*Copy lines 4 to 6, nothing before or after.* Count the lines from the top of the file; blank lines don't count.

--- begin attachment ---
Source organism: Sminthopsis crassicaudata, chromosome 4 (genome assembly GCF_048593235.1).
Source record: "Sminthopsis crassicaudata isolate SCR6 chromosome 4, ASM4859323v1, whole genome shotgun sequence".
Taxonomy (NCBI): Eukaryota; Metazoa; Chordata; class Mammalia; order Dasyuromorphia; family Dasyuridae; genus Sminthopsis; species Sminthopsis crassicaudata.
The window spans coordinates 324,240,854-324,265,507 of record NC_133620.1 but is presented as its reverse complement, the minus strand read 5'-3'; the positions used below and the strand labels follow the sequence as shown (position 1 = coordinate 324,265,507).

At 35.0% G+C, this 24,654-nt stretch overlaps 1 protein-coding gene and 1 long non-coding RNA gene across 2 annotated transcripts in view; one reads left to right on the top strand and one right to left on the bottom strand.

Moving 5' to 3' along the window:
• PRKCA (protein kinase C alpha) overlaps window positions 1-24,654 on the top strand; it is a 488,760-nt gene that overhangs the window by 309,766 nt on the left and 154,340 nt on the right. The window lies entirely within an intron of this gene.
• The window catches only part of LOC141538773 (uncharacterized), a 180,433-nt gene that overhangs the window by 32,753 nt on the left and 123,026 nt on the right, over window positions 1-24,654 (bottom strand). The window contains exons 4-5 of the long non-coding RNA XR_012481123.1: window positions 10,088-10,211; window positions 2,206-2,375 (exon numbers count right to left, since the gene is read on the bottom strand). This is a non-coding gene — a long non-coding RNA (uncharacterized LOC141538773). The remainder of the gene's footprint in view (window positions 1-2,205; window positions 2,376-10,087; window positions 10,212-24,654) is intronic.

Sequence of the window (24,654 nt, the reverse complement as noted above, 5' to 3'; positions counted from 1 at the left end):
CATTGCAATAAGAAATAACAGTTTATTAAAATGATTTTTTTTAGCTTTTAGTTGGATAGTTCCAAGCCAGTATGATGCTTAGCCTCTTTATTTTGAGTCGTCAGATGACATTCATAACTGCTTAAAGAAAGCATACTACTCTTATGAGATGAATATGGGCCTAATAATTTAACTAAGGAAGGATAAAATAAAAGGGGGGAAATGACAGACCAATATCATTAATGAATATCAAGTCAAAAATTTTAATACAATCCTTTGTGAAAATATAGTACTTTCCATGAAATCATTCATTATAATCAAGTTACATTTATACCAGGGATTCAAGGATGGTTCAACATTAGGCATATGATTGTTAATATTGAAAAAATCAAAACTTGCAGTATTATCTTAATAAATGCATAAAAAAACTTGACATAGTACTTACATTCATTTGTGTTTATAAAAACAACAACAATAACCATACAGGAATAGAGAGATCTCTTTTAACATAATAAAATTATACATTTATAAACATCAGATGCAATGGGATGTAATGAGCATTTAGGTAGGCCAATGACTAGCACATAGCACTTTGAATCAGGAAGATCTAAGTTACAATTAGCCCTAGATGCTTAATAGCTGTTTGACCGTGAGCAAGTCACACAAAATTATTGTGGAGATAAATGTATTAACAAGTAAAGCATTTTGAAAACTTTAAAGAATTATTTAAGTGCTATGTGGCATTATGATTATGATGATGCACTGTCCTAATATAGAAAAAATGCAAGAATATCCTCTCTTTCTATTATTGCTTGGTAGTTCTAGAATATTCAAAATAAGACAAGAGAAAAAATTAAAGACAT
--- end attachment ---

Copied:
The window spans coordinates 324,240,854-324,265,507 of record NC_133620.1 but is presented as its reverse complement, the minus strand read 5'-3'; the positions used below and the strand labels follow the sequence as shown (position 1 = coordinate 324,265,507).

At 35.0% G+C, this 24,654-nt stretch overlaps 1 protein-coding gene and 1 long non-coding RNA gene across 2 annotated transcripts in view; one reads left to right on the top strand and one right to left on the bottom strand.

Moving 5' to 3' along the window: